In order to establish what is more likely, you would need to have a rough idea of the evolutionary route they took. Thinking about this may lead you to a history that explains how they evolved naturally to look as they do, or you may decide natural evolution is unlikely to settle on that shape, and therefore seek another explanation.
The main question is, are these fish that have evolved human aspects, or humans who have evolved fish aspects? If they started as fish, there is no reason to expect the tail to change from vertical to horizontal. If they started as humans, we already know that an evolutionary path exists from mammal legs to a horizontal tail.
Evolution is about reproduction. Is the reproductive system fish or mammal? For fish, with external fertilisation, a vertical tail is not a problem, but for humans, with internal fertilisation, a horizontal tail is more compatible with the body structure that led to this. It isn't impossible for internal fertilisation to evolve with a vertical tail, but it seems more plausible with a horizontal tail. For a human evolving into a merhuman, that method of reproduction would likely provide a barrier to evolution towards a vertical tail.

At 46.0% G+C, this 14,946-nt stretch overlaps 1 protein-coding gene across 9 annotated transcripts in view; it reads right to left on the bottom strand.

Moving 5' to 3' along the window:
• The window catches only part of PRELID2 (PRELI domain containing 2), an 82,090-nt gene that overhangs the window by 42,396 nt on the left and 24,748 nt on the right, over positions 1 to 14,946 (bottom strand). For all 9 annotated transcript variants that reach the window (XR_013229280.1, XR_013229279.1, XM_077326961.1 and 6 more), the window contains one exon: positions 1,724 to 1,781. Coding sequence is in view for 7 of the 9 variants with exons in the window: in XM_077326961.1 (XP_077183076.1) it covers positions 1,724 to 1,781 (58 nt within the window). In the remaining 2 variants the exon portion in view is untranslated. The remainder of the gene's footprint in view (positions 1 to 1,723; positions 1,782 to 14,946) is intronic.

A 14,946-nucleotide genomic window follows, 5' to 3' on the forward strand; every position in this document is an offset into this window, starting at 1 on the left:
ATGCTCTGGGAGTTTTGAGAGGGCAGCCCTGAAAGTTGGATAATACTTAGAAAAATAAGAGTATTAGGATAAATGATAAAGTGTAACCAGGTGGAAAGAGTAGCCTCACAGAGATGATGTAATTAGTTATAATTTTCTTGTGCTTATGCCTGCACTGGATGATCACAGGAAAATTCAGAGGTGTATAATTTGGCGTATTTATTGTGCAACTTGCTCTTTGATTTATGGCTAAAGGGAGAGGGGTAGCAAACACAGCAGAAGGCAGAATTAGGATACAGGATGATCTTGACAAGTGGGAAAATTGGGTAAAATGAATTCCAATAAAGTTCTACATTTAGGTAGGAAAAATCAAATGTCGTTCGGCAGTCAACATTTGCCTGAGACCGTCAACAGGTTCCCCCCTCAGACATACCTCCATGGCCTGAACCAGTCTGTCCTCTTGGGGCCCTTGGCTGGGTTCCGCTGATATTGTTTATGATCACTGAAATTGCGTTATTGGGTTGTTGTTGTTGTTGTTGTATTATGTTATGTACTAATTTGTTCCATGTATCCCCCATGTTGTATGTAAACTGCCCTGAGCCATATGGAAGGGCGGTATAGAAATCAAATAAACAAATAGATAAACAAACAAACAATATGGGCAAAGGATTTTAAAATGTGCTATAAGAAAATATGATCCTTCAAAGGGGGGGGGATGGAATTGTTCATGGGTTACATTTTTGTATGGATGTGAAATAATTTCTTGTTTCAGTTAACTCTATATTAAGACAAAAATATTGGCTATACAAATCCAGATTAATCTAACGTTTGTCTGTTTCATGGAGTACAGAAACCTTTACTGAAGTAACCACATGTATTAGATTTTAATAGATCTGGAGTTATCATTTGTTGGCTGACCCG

Alternatives to evolution
A sharp distinction between one body type and another seems unlikely to evolve naturally. If scales are beneficial why wouldn't they appear all over? A real world example of creatures with such a sharp distinction is biological chimeras. These are creatures composed of genetically distinct cells. This happens naturally in many animals (including humans) resulting in parts of the body having different genetics to others. It can also occur between species, although not naturally as far as we know. Goat/sheep chimeras have been created (called "geep"). However, these do not have a neat line across the middle - the divide between the two species can be anywhere and may not be visible externally. They are more likely to appear "patchwork" than neatly half and half:
Also the offspring will be of the same species as the reproductive organs (either a sheep or a goat, not a geep). There are species where the majority of offspring are chimeras, for example the marmoset. It's difficult to imagine how an inter-species chimera could give rise to similar offspring. It's also unlikely a chimera would survive between two such different species as humans and whatever species of fish were used. The fact that fish use external fertilisation does provide the possibility of a fertilised fish egg being introduced to a human's womb, to then combine with a fertilised human egg. If merpeople had two sets of reproductive organs then the fish and human eggs could be both released internally, and then combine following fertilisation on the way to the womb. In this unlikely set up, I would expect the tail to be vertical since it is produced directly from fish genetics.